a = 1.0
b = 5.0
c = 1.0

cov_exp = pm.gp.cov.ExpQuad(1, 0.2)
cov = pm.gp.cov.WarpedInput(1, warp_func=warp_func, args=(a,b,c), cov_func=cov_exp)

X = np.linspace(0, 2, 400)[:,None]
wf = warp_func(X.flatten(), a,b,c).eval()

plt.figure(figsize=(14,4))
plt.plot(X, wf); plt.xlabel("X"); plt.ylabel("warp_func(X)");
plt.title("The warping function used");

K = cov(X).eval()
plt.figure(figsize=(14,4))
plt.plot(X, pm.MvNormal.dist(mu=np.zeros(K.shape[0]), cov=K).random(size=3).T);
plt.title("Samples from the GP prior");
plt.ylabel("y");
plt.xlabel("X");
../_images/notebooks_GP-MeansAndCovs_40_0.png
../_images/notebooks_GP-MeansAndCovs_40_1.png

Constructing Periodic using WarpedInput

The WarpedInput kernel can be used to create the Periodic covariance. This covariance models functions that are periodic, but are not an exact sine wave (like the Cosine kernel is).

The periodic kernel is given by

\[k(x, x') = \exp\left( -\frac{2 \sin^{2}(\pi |x - x'|\frac{1}{T})}{\ell^2} \right)\]

Where T is the period, and \(\ell\) is the lengthscale. It can be derived by warping the input of an ExpQuad kernel with the function \(\mathbf{u}(x) = (\sin(2\pi x \frac{1}{T})\,, \cos(2 \pi x \frac{1}{T}))\). Here we use the WarpedInput kernel to construct it.

The input X, which is defined at the top of this page, is 2 “seconds” long. We use a period of \(0.5\), which means that functions drawn from this GP prior will repeat 4 times over 2 seconds.

In [21]:
def mapping(x, T):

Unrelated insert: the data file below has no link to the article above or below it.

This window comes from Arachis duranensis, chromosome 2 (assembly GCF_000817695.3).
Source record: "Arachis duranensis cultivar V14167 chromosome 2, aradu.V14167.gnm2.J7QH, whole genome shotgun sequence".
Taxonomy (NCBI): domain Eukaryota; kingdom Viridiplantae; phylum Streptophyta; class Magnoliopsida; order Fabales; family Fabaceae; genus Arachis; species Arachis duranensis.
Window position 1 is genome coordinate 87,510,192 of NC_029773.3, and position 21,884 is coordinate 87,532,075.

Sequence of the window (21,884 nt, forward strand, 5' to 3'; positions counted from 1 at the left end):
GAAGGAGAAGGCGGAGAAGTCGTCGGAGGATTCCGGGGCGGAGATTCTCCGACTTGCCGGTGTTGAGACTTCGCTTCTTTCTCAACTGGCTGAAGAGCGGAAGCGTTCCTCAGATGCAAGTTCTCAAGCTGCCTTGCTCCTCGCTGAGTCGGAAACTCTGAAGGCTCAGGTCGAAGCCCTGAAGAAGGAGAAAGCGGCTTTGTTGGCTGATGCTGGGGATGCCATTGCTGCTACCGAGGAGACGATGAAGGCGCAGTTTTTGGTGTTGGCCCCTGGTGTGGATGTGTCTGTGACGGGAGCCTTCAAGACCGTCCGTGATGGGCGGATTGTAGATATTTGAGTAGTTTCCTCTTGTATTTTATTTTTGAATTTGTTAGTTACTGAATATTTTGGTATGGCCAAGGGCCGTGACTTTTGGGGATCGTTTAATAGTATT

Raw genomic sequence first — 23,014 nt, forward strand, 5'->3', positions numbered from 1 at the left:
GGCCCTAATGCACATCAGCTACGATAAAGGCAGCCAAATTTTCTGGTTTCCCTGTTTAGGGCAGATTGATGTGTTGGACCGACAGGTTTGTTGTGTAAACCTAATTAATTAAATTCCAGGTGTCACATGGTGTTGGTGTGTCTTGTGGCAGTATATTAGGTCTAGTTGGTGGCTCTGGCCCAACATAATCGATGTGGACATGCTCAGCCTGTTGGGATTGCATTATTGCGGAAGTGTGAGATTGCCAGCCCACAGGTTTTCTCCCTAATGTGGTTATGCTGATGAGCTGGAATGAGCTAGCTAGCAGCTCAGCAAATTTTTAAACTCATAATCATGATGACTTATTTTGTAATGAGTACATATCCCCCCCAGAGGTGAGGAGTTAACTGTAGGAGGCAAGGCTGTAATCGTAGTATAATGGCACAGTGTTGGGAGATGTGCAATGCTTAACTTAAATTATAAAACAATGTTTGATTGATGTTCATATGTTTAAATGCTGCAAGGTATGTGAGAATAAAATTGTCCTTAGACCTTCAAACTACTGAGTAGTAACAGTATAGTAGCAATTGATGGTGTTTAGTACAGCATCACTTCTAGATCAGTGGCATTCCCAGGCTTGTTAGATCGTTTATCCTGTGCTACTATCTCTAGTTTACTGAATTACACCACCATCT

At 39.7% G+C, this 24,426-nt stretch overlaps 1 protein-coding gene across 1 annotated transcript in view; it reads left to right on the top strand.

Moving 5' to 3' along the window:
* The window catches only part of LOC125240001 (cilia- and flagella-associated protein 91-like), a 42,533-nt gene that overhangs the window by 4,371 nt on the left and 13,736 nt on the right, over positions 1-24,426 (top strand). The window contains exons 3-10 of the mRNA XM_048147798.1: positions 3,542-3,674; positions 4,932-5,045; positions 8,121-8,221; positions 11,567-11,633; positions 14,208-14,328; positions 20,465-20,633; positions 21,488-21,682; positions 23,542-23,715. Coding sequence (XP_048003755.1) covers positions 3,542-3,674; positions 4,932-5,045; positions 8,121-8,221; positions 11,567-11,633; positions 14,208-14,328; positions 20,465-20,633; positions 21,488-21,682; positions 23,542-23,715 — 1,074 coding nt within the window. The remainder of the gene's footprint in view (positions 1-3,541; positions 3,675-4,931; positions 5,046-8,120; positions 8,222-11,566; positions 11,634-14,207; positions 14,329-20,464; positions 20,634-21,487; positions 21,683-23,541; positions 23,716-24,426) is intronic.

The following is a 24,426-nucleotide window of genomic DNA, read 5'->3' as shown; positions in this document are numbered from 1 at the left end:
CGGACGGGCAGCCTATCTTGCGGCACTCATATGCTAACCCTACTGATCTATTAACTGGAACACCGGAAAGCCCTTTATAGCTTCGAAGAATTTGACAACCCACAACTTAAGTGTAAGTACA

c = 2.0 * np.pi * (1.0 / T)
    u = tt.concatenate((tt.sin(c*x), tt.cos(c*x)), 1)
    return u

T = 0.6
ls = 0.4
# note that the input of the covariance function taking
#    the inputs is 2 dimensional
cov_exp = pm.gp.cov.ExpQuad(2, ls)
cov = pm.gp.cov.WarpedInput(1, cov_func=cov_exp,
                               warp_func=mapping, args=(T, ))

K = cov(X).eval()
plt.figure(figsize=(14,4))
plt.plot(X, pm.MvNormal.dist(mu=np.zeros(K.shape[0]), cov=K).random(size=3).T);
plt.title("Samples from the GP prior");
plt.ylabel("y");
plt.xlabel("X");
../_images/notebooks_GP-MeansAndCovs_42_0.png

Periodic

There is no need to construct the periodic covariance this way every time. A more efficient implementation of this covariance function is built in.

In [22]:
period = 0.6
ls = 0.4
cov = pm.gp.cov.Periodic(1, period=period, ls=ls)

K = cov(X).eval()
plt.figure(figsize=(14,4))
plt.plot(X, pm.MvNormal.dist(mu=np.zeros(K.shape[0]), cov=K).random(size=3).T);